Global Church and Home Church in The Church of Jesus Christ of Latter-day Saints

Jennifer C. Lane
is Dean of Religious Education at Brigham Young University

As a faithful member of The Church of Jesus Christ of Latter-day Saints, I had attended three-hour Sunday Church meetings for most of my life (a year ago these became two-hour meetings). As an adult, I had worshiped in and officiated in nearby temples almost weekly. Then the prophet asked me to stop.

In March 2020 around the world, our centralized Church, headquartered in Salt Lake City sent out the word that no one was to attend Sunday meetings, temple service, or any in-person Church activities. And we all stopped. Many are commenting on the degree of centralization that characterizes our faith. We meet together in geographically organized “wards” and those who have attended our Sunday meetings in different countries are struck by the shared structure and curriculum of the meetings.

In a sense, we’re already used to remote church. The first weekend of April and October are designated as General Conferences when the worldwide Church “gathers” remotely to watch and hear talks from general leaders in five different two-hour sessions over the weekend, streamed live in 33 languages. Having a remote conference was completely routine for all but the few who can attend live, but the experience this April was far from ordinary. The conference center in Salt Lake City holds up to 21,000, but this time speakers spoke to cameras in a small room nearby. The timing of this year’s General Conference in April fell on Palm Sunday, and it was a very emotional experience to all be “together” during such a trying time. Listening to talks, participating in a Solemn Assembly with a Hosanna Shout, hearing announcements of temples to be built in Dubai and Shanghai, and hearing prerecorded performances by the Tabernacle Choir at Temple Square as well as choirs from around the world was all very moving in a time we can’t gather to worship together.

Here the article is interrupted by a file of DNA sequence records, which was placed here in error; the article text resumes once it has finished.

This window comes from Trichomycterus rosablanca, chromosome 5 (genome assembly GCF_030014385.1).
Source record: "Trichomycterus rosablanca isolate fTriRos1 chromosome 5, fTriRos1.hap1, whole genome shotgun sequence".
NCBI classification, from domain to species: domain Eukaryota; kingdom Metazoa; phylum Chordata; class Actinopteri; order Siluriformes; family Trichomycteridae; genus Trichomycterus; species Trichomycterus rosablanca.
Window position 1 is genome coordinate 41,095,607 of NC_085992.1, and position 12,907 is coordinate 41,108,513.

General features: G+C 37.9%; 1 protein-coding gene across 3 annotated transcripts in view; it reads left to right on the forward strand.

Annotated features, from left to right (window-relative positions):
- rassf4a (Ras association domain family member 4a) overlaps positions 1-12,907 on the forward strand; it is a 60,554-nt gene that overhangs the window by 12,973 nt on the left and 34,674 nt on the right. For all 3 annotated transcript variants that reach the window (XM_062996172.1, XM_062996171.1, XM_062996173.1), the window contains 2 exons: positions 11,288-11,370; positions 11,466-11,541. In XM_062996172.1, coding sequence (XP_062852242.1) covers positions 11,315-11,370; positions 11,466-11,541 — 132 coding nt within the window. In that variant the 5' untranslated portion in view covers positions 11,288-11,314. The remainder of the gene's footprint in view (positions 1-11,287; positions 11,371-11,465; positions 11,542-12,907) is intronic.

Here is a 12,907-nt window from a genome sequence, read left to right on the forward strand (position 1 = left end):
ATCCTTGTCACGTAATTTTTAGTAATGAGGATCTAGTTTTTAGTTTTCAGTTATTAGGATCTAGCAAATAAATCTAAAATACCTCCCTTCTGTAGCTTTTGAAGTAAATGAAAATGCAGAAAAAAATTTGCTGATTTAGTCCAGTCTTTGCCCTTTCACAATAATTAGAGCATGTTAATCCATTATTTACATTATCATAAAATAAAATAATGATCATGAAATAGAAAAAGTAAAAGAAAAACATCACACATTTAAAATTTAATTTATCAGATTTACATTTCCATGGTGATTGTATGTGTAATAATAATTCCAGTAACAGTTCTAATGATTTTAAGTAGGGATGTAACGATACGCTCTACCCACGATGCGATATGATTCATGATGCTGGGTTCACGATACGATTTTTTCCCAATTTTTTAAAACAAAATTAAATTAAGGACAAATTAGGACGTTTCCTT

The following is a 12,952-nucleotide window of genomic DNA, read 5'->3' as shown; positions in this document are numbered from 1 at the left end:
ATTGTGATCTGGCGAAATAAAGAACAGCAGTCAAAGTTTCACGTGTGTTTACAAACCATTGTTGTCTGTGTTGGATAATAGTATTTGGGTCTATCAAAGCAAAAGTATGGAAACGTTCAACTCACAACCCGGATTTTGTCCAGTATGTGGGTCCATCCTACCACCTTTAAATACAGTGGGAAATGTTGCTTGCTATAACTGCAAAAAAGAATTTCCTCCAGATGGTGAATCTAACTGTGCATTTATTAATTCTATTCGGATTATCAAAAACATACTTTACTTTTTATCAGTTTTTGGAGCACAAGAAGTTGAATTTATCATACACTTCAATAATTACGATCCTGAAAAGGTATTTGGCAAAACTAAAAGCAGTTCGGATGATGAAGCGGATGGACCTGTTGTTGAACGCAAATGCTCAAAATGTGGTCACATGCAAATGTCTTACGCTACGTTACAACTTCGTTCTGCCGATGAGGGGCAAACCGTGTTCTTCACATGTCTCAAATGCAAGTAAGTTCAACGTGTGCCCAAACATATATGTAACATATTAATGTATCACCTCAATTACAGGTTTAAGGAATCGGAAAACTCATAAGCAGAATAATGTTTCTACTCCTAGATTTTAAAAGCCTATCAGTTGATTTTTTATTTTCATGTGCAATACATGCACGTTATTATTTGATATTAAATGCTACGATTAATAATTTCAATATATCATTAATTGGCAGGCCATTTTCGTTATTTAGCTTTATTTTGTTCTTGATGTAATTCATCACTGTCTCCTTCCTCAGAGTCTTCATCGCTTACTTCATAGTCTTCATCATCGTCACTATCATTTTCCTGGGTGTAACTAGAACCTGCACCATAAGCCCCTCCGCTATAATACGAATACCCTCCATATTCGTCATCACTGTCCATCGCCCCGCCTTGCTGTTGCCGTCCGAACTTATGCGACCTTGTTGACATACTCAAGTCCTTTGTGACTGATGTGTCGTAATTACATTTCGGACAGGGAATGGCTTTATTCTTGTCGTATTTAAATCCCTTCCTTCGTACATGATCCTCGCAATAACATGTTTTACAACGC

As Church members, we believe the President of the Church is a prophet, seer, and revelator, along with his counselors which compose the First Presidency along with the members of the Quorum of the Twelve Apostles. The First Presidency and the Quorum of the Twelve are the two governing bodies of the global Church and are understood to hold all priesthood keys that were restored in these latter-days to direct Christ’s Church. These bodies are comprised of men who are called to serve as apostles after a life in a professional field. In a time of pandemic, it is an additional comfort that President Russel M. Nelson is an M.D. Ph.D. and was a world-renown heart surgeon.

So the prophet wanted us to be safe and we were asked to all stay home and not attend meetings in our Church buildings. But, here is where another dimension of Latter-day Saint doctrine and practice comes out. Other than General Conference, we haven’t had online Sunday services that people watched from home. One of our most important reasons for gathering each week is to partake of the Sacrament of the Lord’s Supper, which can’t be experienced remotely because physically partaking of the emblems of Christ’s death is a key part of the ordinance.

Having a lay ministry doesn’t just mean that local bishops are not paid, it means that we can have home church. It means that all worthy men and boys of 16 and older are ordained as priests and elders and so rather than having sacrament services in over 30,000 Church meetings every Sunday, all of a sudden, under the direction of each local bishop, we had services in hundreds of thousands or millions of homes throughout the world. I don’t know if anyone knows the number. In a Church famous for record-keeping, no one has been keeping track.

So, I have been going to church every Sunday since that day in mid-March, but my church is my home. My husband and I have our Sacrament meeting at our dining room table. We pull up our chairs to the green tablecloth-draped table, have a prayer, sing a hymn, have the breaking and blessing of the bread on a white plate and the blessing of the water in two small juice glasses in remembrance of the broken body and  spilled blood of our Lord and Savior Jesus Christ who suffered and died for us. We have taken turns each week giving a few-minutes-long talk, sharing our testimonies, whatever has been in our heart, with each other. We have never been this actively engaged in Sacrament Meeting, even when my husband served as a bishop. And the meetings have never been this short.

The prophet and First Presidency continue to guide worship at home and the administration of local Church units throughout the world with directions given to help members and local leaders know the proper process for ordinances, interviews, and other practical issues of church administration with all of the limitations in place because of the pandemic.